By studying how specific animals behave in contaminated landscapes, we are gaining more and more insight into the environmental impacts of such major nuclear disasters.

You probably remember the Fukushima nuclear disaster in 2011. A seaquake and subsequent tsunami caused major problems that damaged the Japanese nuclear power plant. It resulted in a nuclear disaster that released a lot of radioactive radiation, forcing people to leave the area in a hurry. But now, ten years after the nuclear power plant spewed dangerous radioactive radiation over the area, researchers are taking the current state of affairs. Because how polluted and harmful is the area for the animals that – unlike humans – still live there?


In the study, the researchers used snakes living in the abandoned area to measure radioactive contamination in the Exclusion Zone in Fukushima. Rat snakes are a common species in Japan, traveling short distances (only about 65 meters per day) and can accumulate high levels of radioactive materials. Due to their limited movement and close contact with the contaminated soil, these snakes are very useful for determining the degree of radioactivity in the studied zone, according to the researchers.


The researchers argue that the snakes – like canaries in a coal mine – could act as ‘bio-indicators’ to measure the remaining radioactivity in the region. In this way they can reflect the health of an ecosystem. “Radioactivity in Fukushima varies widely across habitats and forest types,” researcher James Beasley explains from. “This means that where an animal spends time has a significant impact on the amount of radiation it is exposed to. To understand where the rat snakes are in the Exclusion Zone and their radiation exposure, we attached GPS trackers to nine snakes. Each tracker also had a small chip that measures the total radiation dose the snake was exposed to. That way we got a good idea of ​​their movements and exposure to harmful radiation.”

A Japanese rat snake is equipped with a GPS tracker that allowed researchers to track its movements for weeks. Image: Hannah Gerke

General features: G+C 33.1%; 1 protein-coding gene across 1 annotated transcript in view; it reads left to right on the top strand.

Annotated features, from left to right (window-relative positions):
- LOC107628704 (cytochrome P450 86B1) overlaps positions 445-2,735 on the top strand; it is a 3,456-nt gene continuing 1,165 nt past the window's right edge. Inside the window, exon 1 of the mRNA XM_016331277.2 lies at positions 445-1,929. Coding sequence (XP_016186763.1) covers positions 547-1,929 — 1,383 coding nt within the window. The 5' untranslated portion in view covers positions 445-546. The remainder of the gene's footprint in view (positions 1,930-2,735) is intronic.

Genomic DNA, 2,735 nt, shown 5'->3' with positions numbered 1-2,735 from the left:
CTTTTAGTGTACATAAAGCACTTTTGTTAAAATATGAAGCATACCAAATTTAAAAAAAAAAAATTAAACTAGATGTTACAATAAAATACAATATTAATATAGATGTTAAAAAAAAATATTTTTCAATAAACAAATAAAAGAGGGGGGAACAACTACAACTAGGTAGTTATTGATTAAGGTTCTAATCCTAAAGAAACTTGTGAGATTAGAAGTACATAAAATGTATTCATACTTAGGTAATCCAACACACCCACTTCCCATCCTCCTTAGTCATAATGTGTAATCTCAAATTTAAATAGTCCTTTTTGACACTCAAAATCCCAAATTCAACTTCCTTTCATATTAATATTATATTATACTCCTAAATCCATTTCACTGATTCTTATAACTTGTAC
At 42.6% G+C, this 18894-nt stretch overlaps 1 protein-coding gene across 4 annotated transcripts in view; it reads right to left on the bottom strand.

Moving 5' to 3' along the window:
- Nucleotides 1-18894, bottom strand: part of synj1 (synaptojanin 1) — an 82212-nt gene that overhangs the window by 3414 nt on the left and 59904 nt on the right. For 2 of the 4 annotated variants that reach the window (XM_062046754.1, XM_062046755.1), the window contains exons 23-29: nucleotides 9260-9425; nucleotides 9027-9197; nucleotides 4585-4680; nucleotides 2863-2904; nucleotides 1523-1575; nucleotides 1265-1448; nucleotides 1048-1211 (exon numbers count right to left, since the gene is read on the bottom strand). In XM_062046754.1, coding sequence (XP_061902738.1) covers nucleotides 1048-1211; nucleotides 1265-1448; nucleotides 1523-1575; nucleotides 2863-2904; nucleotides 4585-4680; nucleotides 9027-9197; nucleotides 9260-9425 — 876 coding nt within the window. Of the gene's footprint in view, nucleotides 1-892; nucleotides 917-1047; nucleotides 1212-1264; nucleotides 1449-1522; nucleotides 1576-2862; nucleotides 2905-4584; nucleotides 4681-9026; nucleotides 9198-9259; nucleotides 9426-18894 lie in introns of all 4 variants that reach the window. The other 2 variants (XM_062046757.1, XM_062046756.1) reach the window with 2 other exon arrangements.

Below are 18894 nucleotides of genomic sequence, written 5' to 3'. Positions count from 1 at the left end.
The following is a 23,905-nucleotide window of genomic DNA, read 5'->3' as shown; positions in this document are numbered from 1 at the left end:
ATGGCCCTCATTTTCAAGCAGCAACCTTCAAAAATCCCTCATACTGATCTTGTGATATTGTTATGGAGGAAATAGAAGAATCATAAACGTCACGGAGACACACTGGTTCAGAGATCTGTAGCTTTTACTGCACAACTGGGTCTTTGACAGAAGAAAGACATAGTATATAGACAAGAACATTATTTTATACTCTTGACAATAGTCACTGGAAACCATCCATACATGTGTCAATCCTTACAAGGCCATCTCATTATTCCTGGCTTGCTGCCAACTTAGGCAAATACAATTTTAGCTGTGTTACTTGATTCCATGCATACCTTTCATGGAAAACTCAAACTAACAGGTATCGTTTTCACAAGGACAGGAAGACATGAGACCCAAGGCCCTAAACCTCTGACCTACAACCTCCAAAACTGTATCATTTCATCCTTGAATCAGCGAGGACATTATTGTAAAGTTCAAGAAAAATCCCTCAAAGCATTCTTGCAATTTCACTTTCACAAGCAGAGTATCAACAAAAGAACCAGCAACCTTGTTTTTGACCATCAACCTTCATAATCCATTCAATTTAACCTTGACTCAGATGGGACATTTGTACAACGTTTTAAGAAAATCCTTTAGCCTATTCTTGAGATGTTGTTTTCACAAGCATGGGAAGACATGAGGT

The trackers allowed the researchers to physically locate a snake every few days. In addition, the trackers even revealed whether a snake was on the ground or in a tree. Working in the hilly rugged terrain of abandoned villages and farms, the team located snakes in trees, grasslands, babbling brooks and roadsides.

Abandoned sheds

Where most snakes used to hang out? Remarkably, the researchers found the snakes most often in deciduous forests, along forest edges and in abandoned buildings. They avoided dense coniferous forests. “More than half of the tracked snakes spent time in abandoned sheds,” said researcher Hannah Gerke. “This may protect them from the radioactivity in the surrounding soil.”

Radiation dose

It means that the behavior of the animals has a major influence on radiation exposure and the accumulation of pollutants. “For example, a snake that spends most of its time in treetops, away from the contaminated soil, will be exposed to less radiation than a snake that mainly lives on the ground,” Gerke explains. from. “We then used data collected by the radiation dosemeters to estimate the potential radiation dose for a larger number of radioactive snakes as well; both inside and outside the Exclusion Zone.”